Right across the street from Lake Michigan, with nearly 2,000 hands-on exhibits and live science experiences, the sprawling, three-story Museum of Science and Industry (MSI) is one of Chicago’s most visited and best loved museums. Among its 1.4 million annual visitors, 340,000 are school kids, making MSI the area’s top field trip destination. Groups of 15 or more qualify for discounts, special itineraries, group activities, tours, and lunch options. With a goal of providing school groups with hands-on, real-world exposure to science, MSI offers on-site Learning Labs—facilitated, multi-disciplinary learning experiences that are aligned with the Common Core State Standards for science and technical subjects.
Not-to-be-missed exhibits: Coal Mine takes visitors on a guided tour into the depths of a simulated coal mine. Colleen Moore’s Fairy Castle is a giant dollhouse filled with intricate hand-crafted miniatures (like tiny chandeliers with real diamonds and the world’s smallest bible). Visitors to the U-5 Submarine (a real German submarine captured during World War II) get to climb through the hatch to explore the sights, sounds, and strategies of war at sea.
There’s also the Idea Factory (limited to ages 10 and under) where kids can play with water cannons, blocks and cranks, and the five-story, domed, wrap-around Omnimax Theater—the only one like it in Chicago.
Chicago offers countless iconic experiences for children: the view from the John Hancock Building, a ride on the Ferris wheel at Navy Pier, a game at Wrigley Field, Millennium Park, Lake Michigan, and the giant pandas at the Brookfield Zoo, to name a few. But before they grow up, every kid should witness the magic of the Adler Planetarium, Shedd Aquarium, Field Museum, and the Museum of Science and Industry at least once.
As a native of Holland, Michigan and Executive Director of the Holland Area Visitors Bureau, Sally Laukitis is your go-to when looking to charter a bus to Holland.
By Sally Laukitis
When people think of Holland, Michigan, they usually think of our annual Tulip Time Festival, which draws hundreds of thousands of visitors to Holland each May, and gives us the chance to share our Dutch heritage with people from all over the world. With the blooming of millions of tulips, three parades, headline entertainment, klompen dancing, and much, much more, there truly is something for everyone! (The Festival always begins the first Saturday in May; in 2015 it runs from May 2 - 9). But there is more to Holland than tulips….We’re a year-round destination as well!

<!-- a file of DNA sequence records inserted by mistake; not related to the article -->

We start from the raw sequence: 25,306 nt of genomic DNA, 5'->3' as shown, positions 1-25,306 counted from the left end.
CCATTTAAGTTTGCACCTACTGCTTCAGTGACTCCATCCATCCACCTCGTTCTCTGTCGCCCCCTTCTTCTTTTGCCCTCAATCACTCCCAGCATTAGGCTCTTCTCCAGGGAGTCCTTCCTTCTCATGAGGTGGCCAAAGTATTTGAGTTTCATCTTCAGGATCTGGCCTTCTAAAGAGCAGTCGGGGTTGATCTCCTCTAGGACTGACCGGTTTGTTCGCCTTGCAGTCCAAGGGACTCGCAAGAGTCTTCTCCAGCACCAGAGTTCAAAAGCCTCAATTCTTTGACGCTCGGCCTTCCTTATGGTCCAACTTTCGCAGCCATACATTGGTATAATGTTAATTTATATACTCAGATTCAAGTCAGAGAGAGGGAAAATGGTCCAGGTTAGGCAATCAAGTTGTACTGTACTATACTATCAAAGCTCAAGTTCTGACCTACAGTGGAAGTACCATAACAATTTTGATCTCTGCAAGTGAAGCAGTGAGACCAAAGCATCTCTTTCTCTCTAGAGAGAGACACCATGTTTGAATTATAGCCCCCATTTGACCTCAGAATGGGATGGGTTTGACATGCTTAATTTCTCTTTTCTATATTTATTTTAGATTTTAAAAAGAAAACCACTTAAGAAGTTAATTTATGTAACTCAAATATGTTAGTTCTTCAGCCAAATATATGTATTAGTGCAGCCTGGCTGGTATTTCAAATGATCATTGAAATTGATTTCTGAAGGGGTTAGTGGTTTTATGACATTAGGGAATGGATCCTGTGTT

Holland is home to Windmill Island Gardens, featuring DeZwaan, a 260-year-old authentic windmill that was brought over from the Netherlands fifty years ago. You can tour the mill from late April through mid-October. Our female miller, who trained in the Netherlands, grinds the area’s winter wheat into whole wheat flour. You can even purchase a bag to take home with you! Over 100,000 tulips bloom on the Island each spring; in the summer and fall Windmill Island Gardens is overflowing with stunning annual and perennial gardens.
Nelis’ Dutch Village, another popular attraction, is a recreation of an 1800’s Dutch town; “kid-friendly”, it boasts a petting zoo, imported Dutch carousel, pedal pumper cars, and a street organ that used to be pulled through the narrow streets of downtown Amsterdam. For adults, the Thirsty Dutchman Pub offers imported Dutch beers and cheeses, and for those who like to shop, the import shops are a real treat! (The park is open late April through mid-October; the import shops are open year ‘round.)
Beyond the “Dutch stuff”, downtown Holland is an award-winning shopping and dining destination, with over 100 shops, galleries and eateries, and features two micro-breweries, a beer bar with 70 craft brews on tap, and a wine-tasting room. (Holland is also home to two artisan distilleries.)
In summer, downtown Holland comes alive with the Thursday Night Street Performers Series, featuring over 30 genres of buskers – from musicians to magicians and aerial acrobats; Tuesday night brings free American Legion Band concerts in the beautiful waterfront Kollen Park, while the Friday night free concert series, also in Kollen Park, features a different type of music each week.